What services are provided at a GP Urgent Care clinic?

GP urgent care clinics will have access to pathology and radiology services. They will also include fully equipped treatment rooms to apply sutures, plastering and conduct minor procedures.

Where can I find a GP Urgent Care clinic?

You can find a GP Urgent Care clinic by searching the healthdirect directory (external site).

Find a GP Urgent Care Clinic

Do I need to make an appointment for a GP Urgent Care clinic?

Yes. You can make an appointment quickly and easily by searching for a GP Urgent Care clinic on the directory, selecting your chosen clinic and selecting 'Book now'.

How to book a GP Urgent Care clinic appointment online

What will the GP need from me?

Before your appointment, think about why you are visiting the GP and make a list of any questions you have. Find out what you can about your family’s medical history as this can help your GP to identify your health issues.

During the appointment, be honest with your doctor about your concerns. Also remember to tell them about any treatment you are having or medications you are taking.

Do I have to pay to see a GP?

Yes, you may need to pay for your GP appointment. If you are not eligible for Medicare you will pay the full cost.

Some GPs may choose not to charge you for your appointment but will bulk-bill instead. This means Medicare (external site) will pay for your appointment. It is the GP’s decision whether to bulk-bill a patient. Many GPs choose to bulk-bill pensioners and Health Care Card holders.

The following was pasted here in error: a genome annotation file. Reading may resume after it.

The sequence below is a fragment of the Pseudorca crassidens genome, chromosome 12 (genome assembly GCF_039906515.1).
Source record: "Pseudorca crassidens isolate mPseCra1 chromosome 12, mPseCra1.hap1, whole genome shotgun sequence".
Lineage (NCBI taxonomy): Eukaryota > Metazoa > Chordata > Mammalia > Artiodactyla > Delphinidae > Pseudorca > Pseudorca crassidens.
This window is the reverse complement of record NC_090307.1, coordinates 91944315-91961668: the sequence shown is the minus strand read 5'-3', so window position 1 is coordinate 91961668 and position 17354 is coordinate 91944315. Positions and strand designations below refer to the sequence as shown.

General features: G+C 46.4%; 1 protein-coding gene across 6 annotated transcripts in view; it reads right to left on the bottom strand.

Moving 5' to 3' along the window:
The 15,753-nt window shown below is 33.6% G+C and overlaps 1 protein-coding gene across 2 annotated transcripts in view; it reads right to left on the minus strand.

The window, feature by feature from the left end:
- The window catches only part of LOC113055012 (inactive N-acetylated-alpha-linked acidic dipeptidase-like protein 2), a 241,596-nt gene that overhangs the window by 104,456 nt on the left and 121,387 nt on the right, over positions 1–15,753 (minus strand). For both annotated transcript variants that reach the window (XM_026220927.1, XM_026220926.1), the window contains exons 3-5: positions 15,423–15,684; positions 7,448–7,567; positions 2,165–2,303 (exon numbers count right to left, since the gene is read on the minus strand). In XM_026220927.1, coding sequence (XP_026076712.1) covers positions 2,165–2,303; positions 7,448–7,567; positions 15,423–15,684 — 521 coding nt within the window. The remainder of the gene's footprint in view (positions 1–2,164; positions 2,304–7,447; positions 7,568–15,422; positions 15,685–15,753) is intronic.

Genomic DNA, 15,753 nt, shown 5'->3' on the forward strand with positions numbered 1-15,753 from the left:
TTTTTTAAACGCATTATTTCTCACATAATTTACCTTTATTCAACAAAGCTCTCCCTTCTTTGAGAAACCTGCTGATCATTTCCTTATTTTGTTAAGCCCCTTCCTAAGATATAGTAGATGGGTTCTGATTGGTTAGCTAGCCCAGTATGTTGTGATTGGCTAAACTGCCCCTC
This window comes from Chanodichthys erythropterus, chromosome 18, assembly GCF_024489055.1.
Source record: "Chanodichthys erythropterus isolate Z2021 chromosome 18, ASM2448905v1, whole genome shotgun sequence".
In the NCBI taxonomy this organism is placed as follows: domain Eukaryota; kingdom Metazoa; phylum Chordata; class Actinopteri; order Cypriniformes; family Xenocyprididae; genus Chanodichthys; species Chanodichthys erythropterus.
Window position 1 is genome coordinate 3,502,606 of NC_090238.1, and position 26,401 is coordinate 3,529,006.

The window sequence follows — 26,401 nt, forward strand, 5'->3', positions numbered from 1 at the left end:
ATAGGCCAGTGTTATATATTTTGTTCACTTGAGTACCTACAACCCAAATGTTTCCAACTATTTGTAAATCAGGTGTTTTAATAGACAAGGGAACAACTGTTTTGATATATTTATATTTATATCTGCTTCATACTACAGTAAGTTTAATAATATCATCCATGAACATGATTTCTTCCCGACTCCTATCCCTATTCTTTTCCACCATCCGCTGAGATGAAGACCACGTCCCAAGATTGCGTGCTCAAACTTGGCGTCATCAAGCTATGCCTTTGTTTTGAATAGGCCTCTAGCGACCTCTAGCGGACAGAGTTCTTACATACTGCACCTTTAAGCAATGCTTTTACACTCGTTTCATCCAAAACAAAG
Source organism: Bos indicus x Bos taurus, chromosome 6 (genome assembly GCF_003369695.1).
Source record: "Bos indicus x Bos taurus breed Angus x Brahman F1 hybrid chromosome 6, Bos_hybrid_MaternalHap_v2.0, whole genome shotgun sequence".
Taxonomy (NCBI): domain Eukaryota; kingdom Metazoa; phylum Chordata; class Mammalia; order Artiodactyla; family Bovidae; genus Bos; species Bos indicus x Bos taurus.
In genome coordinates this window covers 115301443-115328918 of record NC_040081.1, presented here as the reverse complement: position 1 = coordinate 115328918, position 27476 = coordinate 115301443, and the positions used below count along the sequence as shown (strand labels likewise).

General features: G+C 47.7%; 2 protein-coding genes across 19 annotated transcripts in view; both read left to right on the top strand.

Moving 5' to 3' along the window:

If your doctor does not bulk-bill, they will give you a patient account. Medicare will pay for some of the cost of your appointment and you pay the remainder to the GP.

Remember to take your Medicare card (external site) to your appointment, and your Health Care Card (external site) if you have one.

Visit the Medicare website (external site) for more information on bulk-billing, patient accounts and how to claim your benefit.

Can I complain about a GP?

Yes, but you are encouraged to first talk to the GP or practice about your concerns.

If you are not satisfied with the outcome of this discussion, you can contact the Health and Disability Services Complaints Office (HaDSCO) which provides a free resolution service for complaints about health or disability services in Western Australia. Visit HaDSCO's website (external site) for more information about the complaints process.

You can also notify the Australian Health Practitioner Regulation Agency (AHPRA) about a GP’s conduct, health or performance. See the AHPRA website (external site) for more information.


  • GPs work in private practices.
  • The Australian Government is responsible for GP funding and policy.
  • WA Health does not oversee or provide GP services.

This publication is provided for education and information purposes only. It is not a substitute for professional medical care. Information about a therapy, service, product or treatment does not imply endorsement and is not intended to replace advice from your healthcare professional. Readers should note that over time currency and completeness of the information may change. All users should seek advice from a qualified healthcare professional for a diagnosis and answers to their medical questions.